In one of the key scenes from the 2015 thriller Eye in the Sky, British spies gather vital intelligence on suspected suicide bombers by flying a tiny robot insect into the heart of a terrorist compound.
It’s a compelling illustration of a capability that, as far as we know, doesn’t yet exist. And it’s a vision that a team of UK engineers and scientists now hope to make a reality through the development of a small surveillance drone that mimics the behaviour of one of nature’s most accomplished aviators: the dragonfly.
Over the past year Oxford University spin-out Animal Dynamics has been working on the development of Skeeter, a tiny flapping winged drone specially designed for covert surveillance. Weighing no more than 30g, and designed to cost less and fly for longer than other hand-launched drones, it could, its creators claim, help reshape urban warfare.
With a DSTL-funded concept study under its belt, the firm has now been awarded additional DSTL funding, as well as support through the MoD’s recently launched Innovation Initiative, to develop a fully functioning prototype that it claims could be ready to fly within 18 months.
Dragonflies are fantastic. About a quarter of them migrate from Africa to here in a single individual continuous flight. That’s an astonishing flight performance
Established to exploit some of the incredible technical solutions provided by the evolutionary process, the firm’s technical pedigree comes from its chief science officer, Oxford University biomechanicist Prof Adrian Thomas.
A world-leading expert on animal movement, Thomas – who wrote a seminal paper on dragonflies back in 2004 – has something of a soft spot for the insects. “Dragonflies are fantastic,” he enthused. “About a quarter of them migrate from Africa to here in a single individual continuous flight. That’s an astonishing flight performance.”
What’s more, thanks to an airframe that’s been optimised over hundreds of millions of years, they’re also capable of incredible accuracy. For instance, the darter dragonfly – a common sight throughout in the UK in the summer – catches prey on around 90 per cent of its flights. “If you look at Patriot missiles more than 90 per cent of the time they fail to hit the target,” said Thomas, “so there’s obviously something special in the airframe.”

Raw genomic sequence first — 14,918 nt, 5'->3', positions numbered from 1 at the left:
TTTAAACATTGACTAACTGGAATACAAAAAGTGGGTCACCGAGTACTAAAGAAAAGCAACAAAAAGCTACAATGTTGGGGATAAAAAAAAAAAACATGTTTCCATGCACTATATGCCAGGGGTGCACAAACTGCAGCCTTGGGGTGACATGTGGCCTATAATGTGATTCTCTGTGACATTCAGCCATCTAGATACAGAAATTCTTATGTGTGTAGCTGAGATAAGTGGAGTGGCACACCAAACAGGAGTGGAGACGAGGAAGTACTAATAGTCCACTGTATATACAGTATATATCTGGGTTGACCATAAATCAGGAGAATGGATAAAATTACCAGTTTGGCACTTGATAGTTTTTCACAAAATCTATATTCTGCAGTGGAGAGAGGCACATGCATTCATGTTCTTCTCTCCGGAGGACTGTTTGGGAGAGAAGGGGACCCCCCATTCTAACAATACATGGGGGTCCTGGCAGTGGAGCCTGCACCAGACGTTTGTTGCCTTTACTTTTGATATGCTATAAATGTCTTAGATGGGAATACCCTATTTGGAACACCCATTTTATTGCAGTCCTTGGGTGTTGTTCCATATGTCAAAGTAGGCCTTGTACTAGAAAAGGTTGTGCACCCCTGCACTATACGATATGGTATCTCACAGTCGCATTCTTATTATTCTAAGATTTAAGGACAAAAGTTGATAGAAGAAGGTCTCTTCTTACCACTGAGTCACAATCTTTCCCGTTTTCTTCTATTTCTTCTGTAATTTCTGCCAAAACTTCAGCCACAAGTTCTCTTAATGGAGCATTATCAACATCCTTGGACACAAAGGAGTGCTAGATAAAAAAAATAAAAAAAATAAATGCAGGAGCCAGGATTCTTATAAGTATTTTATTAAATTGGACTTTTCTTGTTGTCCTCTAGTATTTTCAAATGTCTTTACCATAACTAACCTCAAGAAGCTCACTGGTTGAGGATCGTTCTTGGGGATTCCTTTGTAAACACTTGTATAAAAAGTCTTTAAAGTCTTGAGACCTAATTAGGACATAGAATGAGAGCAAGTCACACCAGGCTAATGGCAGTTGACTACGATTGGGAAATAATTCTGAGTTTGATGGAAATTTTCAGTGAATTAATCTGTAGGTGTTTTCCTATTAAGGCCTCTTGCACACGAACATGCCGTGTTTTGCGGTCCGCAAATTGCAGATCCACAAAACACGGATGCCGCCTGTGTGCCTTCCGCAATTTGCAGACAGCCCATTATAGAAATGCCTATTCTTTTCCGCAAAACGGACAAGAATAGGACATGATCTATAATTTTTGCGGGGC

One of the keys to the insect’s aerial ability is the fact that it has independent muscles on each of its wings, allowing for greater bursts of acceleration, and more nimble manoeuvring than most other flying creatures. “They can flap them all independently and turn the flapping on and off,” said Thomas. “They can even choose to glide if they want to.”
He added that compared to birds or two-winged insects – where the length of the stroke, and angles and twist of the wing all have a bearing on flight – dragonflies also have a relatively simple control system.
All of this makes them the a great model for a miniature drone and Thomas is confident that he’ll be able to provide the MoD with a device that replicates the efficiency, agility and accuracy of this creature. “We need to be able to exceed the performance of dragonflies on every measure,” he said. “We’ve got carbon fibre and man-made motors, and we’ve managed to be an order of magnitude better in the wings and motors – we should be able to do it.”
At the end of the expected 18-month development time, the firm hopes to be able to demonstrate a vehicle with what Thomas enigmatically describes as a “militarily useful” flying time. For reference, the Black Hornet, a helicopter-based micro-UAV that’s currently used by British forces, is reportedly able to stay aloft for around 25 minutes.
Designed to be operated remotely, the vehicle will also be equipped with a level of autonomy that will enable it to perform manoeuvres such as hovering and following walls: thereby enabling it to continue operating in GPS-denied environments. Thomas added that it will offer considerable advantages over helicopter, or quad-copter based devices, which are far more prone to being buffeted by gusts of wind.